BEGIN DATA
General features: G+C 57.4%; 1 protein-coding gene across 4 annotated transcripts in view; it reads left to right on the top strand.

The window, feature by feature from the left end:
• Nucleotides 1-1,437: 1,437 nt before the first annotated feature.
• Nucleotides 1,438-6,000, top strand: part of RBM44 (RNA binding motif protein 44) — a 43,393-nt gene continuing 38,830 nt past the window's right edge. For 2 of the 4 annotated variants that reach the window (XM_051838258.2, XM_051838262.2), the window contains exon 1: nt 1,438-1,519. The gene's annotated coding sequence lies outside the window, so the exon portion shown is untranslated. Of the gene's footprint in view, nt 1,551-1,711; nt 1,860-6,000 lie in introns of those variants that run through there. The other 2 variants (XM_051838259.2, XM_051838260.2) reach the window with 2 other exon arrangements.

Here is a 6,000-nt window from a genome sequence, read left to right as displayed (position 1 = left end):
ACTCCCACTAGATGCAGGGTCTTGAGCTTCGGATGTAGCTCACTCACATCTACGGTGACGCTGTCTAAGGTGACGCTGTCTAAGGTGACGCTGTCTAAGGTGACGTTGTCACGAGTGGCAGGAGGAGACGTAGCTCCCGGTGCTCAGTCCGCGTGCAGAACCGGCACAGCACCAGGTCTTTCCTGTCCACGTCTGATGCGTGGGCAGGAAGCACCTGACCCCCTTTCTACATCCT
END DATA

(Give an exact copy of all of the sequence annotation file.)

General features: G+C 57.4%; 1 protein-coding gene across 4 annotated transcripts in view; it reads left to right on the top strand.

The window, feature by feature from the left end:
• Nucleotides 1-1,437: 1,437 nt before the first annotated feature.
• Nucleotides 1,438-6,000, top strand: part of RBM44 (RNA binding motif protein 44) — a 43,393-nt gene continuing 38,830 nt past the window's right edge. For 2 of the 4 annotated variants that reach the window (XM_051838258.2, XM_051838262.2), the window contains exon 1: nt 1,438-1,519. The gene's annotated coding sequence lies outside the window, so the exon portion shown is untranslated. Of the gene's footprint in view, nt 1,551-1,711; nt 1,860-6,000 lie in introns of those variants that run through there. The other 2 variants (XM_051838259.2, XM_051838260.2) reach the window with 2 other exon arrangements.

Here is a 6,000-nt window from a genome sequence, read left to right as displayed (position 1 = left end):
ACTCCCACTAGATGCAGGGTCTTGAGCTTCGGATGTAGCTCACTCACATCTACGGTGACGCTGTCTAAGGTGACGCTGTCTAAGGTGACGCTGTCTAAGGTGACGTTGTCACGAGTGGCAGGAGGAGACGTAGCTCCCGGTGCTCAGTCCGCGTGCAGAACCGGCACAGCACCAGGTCTTTCCTGTCCACGTCTGATGCGTGGGCAGGAAGCACCTGACCCCCTTTCTACATCCT